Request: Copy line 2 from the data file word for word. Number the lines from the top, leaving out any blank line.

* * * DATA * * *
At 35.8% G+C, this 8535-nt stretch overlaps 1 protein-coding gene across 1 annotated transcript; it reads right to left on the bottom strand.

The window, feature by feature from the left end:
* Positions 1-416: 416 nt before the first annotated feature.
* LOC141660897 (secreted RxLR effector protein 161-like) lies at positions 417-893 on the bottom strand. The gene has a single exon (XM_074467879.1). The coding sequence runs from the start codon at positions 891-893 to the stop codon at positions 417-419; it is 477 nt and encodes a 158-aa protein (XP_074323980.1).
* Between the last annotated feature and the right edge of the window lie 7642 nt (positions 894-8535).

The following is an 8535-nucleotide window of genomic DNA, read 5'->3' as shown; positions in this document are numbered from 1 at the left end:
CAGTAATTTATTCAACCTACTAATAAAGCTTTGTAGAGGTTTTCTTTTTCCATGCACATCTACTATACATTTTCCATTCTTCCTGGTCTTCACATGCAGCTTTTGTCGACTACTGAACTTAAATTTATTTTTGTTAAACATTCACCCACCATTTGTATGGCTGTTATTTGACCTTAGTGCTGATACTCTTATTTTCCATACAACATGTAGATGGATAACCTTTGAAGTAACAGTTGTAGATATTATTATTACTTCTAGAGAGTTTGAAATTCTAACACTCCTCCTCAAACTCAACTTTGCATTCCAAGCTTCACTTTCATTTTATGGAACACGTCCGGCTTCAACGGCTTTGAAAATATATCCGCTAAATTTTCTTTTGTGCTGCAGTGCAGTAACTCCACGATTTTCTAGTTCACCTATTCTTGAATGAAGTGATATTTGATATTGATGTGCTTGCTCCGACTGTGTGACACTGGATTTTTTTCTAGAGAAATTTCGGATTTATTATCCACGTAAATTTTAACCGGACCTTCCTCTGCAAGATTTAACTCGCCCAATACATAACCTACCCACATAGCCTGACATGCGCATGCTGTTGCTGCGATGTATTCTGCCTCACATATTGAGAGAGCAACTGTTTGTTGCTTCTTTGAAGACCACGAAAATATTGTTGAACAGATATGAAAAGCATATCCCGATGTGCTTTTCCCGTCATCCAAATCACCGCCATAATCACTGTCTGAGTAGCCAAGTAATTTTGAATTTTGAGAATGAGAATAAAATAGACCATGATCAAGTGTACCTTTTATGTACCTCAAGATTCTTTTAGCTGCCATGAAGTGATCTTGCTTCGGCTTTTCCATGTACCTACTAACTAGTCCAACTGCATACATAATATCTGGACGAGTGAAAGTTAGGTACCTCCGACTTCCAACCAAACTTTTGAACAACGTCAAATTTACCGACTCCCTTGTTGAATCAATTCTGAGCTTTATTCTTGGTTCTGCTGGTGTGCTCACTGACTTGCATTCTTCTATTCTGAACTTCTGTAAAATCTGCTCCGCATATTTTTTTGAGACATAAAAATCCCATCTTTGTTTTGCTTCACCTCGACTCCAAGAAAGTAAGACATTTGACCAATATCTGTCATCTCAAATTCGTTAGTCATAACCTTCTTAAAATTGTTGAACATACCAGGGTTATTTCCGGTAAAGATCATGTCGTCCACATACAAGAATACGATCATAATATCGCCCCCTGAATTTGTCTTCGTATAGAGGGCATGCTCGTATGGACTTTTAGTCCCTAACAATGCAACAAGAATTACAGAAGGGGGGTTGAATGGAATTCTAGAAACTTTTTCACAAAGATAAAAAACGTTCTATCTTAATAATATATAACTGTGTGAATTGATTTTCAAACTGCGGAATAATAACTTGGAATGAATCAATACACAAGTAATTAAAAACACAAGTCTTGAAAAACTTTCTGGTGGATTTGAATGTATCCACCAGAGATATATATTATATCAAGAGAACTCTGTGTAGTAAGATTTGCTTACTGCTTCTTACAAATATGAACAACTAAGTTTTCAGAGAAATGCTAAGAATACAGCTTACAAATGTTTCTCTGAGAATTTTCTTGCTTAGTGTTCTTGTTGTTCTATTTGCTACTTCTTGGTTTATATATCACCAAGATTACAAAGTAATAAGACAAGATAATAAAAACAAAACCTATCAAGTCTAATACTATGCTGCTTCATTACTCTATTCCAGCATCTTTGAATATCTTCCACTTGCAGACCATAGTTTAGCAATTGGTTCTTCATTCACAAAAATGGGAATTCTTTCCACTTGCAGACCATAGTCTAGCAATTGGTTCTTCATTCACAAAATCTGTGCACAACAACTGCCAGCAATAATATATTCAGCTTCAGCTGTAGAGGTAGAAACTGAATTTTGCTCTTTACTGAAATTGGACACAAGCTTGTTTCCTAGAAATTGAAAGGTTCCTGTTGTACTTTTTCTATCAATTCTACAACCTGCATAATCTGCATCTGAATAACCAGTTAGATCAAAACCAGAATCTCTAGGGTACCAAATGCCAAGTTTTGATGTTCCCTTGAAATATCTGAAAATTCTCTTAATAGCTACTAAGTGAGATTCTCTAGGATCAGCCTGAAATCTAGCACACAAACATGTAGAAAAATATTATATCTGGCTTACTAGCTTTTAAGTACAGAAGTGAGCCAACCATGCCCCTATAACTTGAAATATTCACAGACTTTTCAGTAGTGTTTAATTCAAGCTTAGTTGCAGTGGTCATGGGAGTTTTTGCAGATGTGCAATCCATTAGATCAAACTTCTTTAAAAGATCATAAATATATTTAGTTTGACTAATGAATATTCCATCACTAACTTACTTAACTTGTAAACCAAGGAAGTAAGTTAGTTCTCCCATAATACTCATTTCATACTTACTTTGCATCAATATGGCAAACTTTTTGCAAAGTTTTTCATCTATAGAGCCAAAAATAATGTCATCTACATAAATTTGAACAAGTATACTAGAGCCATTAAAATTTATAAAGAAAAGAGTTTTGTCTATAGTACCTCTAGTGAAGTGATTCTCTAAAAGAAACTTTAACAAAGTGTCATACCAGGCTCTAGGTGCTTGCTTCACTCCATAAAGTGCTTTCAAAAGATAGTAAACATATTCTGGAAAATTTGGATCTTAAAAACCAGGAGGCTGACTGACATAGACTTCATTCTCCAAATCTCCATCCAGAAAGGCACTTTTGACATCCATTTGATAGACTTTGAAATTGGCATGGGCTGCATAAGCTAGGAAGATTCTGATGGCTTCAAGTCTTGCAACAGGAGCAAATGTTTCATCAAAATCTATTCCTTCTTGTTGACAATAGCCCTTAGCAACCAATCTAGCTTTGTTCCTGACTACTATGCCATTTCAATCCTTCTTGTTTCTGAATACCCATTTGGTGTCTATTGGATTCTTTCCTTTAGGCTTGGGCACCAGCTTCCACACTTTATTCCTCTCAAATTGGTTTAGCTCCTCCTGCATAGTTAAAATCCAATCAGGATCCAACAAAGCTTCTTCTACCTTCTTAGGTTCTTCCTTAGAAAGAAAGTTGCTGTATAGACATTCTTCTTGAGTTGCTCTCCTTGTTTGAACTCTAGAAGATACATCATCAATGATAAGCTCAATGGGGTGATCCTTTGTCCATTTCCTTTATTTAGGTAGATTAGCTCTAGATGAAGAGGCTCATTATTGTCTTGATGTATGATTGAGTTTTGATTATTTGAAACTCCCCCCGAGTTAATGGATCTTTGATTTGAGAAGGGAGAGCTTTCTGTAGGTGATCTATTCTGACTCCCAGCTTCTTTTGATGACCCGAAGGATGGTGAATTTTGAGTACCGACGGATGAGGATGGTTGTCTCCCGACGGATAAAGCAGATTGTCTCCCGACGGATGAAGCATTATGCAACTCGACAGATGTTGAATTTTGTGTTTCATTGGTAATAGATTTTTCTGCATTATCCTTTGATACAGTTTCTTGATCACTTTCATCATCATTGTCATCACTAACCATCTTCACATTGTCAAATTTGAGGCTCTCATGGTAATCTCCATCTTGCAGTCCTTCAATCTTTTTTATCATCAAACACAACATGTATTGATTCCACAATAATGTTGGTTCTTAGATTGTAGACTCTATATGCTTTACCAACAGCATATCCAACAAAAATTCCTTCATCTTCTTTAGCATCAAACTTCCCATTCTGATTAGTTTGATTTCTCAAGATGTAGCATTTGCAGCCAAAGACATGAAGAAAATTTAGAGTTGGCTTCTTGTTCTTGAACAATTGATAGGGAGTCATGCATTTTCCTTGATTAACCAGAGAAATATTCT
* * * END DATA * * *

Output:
The window, feature by feature from the left end: